The person most likely to be our next prime minister thinks British workers are lazy. We heard it with our own ears last week. In a recording obtained by the Guardian, Tory leadership favourite Liz Truss claims British workers lack skill, application, attitude and mindset, particularly those of us outside London.
We just need more graft, claims Truss in the recording from five years ago, comparing productivity levels in the UK to those in the beacon of workers’ rights, China.
Truss’s disdain for working people doesn’t exactly come as a surprise. She set out similar views in the 2012 book Britannia Unchained, which she co-authored with Rishi Sunak, among others. But it’s nice to have it on record.
According to Truss, we need to work harder. We should apply ourselves more. Our lack of skills means we just don’t quite cut it in comparison to workers in foreign countries. How very patriotic.
It’s funny because, if anything, I’d say most of us probably work too much. According to official statistics, as of June 2022 the average weekly number of hours worked by full-time workers in the UK was 36.4 hours, compared with 35 hours in the same period of 2021.
When you factor in commuting time, trying to prepare three healthy meals a day, attempting to exercise a few times a week, all while keeping your living space clean, it really is a lot.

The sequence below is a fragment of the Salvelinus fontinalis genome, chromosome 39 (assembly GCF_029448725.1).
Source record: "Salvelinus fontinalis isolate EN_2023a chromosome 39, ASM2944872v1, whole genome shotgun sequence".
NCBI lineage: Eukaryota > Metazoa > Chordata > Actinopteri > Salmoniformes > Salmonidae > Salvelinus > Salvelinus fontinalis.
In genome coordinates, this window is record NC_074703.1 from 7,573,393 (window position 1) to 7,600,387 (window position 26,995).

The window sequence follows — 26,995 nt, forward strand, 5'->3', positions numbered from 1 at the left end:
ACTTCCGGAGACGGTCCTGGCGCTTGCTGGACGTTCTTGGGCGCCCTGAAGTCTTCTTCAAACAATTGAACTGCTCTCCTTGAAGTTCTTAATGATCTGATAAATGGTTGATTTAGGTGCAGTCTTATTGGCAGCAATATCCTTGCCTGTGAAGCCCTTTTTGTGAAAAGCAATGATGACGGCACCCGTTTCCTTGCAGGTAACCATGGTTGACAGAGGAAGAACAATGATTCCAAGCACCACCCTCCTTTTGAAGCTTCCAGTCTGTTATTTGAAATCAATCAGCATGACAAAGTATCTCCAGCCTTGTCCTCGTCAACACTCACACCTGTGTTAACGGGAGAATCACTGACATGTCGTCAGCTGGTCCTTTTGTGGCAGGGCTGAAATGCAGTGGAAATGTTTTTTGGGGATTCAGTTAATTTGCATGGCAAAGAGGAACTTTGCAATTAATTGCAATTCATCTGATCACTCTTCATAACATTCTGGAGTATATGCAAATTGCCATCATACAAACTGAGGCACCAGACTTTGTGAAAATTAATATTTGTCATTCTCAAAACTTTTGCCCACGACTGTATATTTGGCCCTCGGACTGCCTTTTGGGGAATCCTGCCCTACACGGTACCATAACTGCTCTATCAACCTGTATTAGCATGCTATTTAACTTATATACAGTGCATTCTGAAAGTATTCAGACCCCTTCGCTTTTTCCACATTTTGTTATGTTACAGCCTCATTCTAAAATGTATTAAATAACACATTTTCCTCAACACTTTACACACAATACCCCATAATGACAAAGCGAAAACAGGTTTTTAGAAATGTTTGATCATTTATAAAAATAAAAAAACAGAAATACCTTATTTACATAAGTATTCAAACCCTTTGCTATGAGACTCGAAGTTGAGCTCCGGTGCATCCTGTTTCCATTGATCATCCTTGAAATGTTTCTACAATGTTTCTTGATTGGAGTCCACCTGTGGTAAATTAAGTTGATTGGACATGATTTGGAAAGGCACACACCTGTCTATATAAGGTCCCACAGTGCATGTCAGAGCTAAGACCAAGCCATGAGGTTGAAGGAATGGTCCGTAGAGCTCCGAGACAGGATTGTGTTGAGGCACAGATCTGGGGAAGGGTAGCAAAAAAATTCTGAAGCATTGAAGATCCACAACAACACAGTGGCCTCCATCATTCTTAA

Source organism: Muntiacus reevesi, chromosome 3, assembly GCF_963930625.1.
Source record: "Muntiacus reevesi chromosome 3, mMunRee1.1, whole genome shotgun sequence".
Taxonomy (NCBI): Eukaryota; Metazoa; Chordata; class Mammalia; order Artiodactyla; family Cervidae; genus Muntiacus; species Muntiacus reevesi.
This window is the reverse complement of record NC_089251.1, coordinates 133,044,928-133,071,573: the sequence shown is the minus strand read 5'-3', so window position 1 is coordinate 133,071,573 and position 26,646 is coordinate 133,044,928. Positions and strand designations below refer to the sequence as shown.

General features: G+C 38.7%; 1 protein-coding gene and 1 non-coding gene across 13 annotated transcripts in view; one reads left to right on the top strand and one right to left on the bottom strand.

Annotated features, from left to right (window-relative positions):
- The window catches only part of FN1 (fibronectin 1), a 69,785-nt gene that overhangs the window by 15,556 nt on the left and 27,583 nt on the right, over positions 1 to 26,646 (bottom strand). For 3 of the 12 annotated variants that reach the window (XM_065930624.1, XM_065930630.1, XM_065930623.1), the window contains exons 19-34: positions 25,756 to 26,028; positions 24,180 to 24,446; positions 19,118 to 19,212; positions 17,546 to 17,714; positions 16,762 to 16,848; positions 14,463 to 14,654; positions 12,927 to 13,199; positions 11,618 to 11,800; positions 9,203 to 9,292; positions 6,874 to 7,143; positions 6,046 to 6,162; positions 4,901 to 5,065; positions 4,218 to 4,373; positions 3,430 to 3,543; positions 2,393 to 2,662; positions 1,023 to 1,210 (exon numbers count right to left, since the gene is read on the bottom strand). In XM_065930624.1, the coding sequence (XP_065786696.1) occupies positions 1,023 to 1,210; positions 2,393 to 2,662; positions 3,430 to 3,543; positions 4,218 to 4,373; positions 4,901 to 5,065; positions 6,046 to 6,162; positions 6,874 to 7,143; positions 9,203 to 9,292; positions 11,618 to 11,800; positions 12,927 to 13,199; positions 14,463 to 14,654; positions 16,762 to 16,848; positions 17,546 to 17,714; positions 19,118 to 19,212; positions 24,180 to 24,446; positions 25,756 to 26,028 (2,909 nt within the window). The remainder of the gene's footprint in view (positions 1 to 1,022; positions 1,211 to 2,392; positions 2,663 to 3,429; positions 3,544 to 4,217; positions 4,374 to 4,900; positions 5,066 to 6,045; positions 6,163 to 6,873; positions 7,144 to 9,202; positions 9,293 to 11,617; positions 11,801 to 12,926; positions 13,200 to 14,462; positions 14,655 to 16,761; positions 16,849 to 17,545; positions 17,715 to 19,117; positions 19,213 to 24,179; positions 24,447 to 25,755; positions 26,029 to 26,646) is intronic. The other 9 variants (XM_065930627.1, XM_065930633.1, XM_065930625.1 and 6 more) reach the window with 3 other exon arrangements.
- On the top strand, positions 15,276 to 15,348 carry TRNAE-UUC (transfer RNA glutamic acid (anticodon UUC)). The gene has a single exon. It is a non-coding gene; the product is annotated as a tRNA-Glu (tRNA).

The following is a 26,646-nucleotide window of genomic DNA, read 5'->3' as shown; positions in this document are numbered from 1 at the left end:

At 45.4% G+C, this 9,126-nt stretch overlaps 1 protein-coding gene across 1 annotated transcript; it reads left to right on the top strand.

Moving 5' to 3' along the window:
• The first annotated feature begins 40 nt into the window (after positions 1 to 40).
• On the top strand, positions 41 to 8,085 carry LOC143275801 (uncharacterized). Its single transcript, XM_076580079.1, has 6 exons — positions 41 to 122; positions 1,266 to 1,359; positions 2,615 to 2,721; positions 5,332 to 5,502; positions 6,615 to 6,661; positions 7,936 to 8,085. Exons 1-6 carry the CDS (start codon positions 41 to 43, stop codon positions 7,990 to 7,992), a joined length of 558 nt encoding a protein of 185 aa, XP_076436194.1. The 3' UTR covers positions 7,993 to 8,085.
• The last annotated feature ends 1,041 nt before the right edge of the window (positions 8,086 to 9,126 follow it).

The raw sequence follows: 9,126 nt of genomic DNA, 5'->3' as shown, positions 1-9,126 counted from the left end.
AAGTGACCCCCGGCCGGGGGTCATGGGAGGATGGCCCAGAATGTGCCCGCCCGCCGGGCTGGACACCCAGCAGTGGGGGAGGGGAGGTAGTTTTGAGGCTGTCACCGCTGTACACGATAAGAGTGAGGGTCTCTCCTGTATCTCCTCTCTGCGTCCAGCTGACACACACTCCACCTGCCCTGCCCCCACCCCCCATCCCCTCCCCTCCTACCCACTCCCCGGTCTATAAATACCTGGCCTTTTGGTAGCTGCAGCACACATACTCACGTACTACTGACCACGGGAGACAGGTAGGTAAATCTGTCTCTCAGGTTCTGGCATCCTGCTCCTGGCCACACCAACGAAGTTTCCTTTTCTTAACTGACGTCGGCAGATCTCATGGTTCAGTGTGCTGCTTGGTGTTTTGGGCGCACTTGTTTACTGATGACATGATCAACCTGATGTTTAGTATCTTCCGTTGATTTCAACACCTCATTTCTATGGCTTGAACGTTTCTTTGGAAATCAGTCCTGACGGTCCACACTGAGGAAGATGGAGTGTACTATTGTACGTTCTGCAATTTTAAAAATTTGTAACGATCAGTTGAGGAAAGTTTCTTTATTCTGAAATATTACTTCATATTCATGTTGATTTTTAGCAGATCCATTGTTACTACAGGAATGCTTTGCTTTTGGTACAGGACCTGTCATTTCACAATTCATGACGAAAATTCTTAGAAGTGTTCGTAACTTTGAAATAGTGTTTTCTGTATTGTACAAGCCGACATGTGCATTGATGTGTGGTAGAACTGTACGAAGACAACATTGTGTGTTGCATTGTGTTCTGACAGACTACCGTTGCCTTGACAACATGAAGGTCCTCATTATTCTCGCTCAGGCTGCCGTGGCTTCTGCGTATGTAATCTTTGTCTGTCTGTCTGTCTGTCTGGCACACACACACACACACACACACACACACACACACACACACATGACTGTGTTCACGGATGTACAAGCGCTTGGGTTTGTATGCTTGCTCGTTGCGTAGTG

I often go months without seeing close friends and family members because of our clashing work schedules. The thought of a pending prime minister who thinks we should all be working more sends shivers down my spine.
And as the Truss recording went viral, another story hit the headlines. Last Tuesday labour market figures published by the ONS showed real wages have fallen by 4.1 per cent (using the CPI measure of inflation). As the cost of living crisis intensifies, our wages simply aren’t stretching as far. For many, our shrinking pay packets will mean less money for the things that make work worth it.
The gloomy headlines keep coming. According to a study by York University two-thirds of all UK households will be trapped in fuel poverty by January, with planned government support leaving even middle-income households struggling to pay their bills.
Of course there will be many voting in the upcoming Conservative leadership ballot who subscribe to the belief that those on lower incomes should simply scrimp and save to get through a winter of soaring prices. Remember Tory minister George Eustice’s advice to cash-strapped families? Buy value food products in the supermarket.
Last week a comment from a forum that sums up the “pull yourself up by the bootstraps” mentality was posted on Twitter. “No holidays,” is the commenter’s number one piece of advice. “No consumption of food or drink outside the house, unless it is a packed lunch. No pubs. No restaurants. Offal. Tinned pilchards. No household internet.”
Offal? Did the last 50 years not happen?
Our future PM and her followers may well think we should all work harder to generate more wealth for those at the top, while cutting back on so-called luxuries ourselves. But if we can’t eat out every now and then, and if we can’t meet friends in the pub for a few drinks, and if we can’t afford to take our children to the cinema or buy them an ice cream at the park, what are we working for?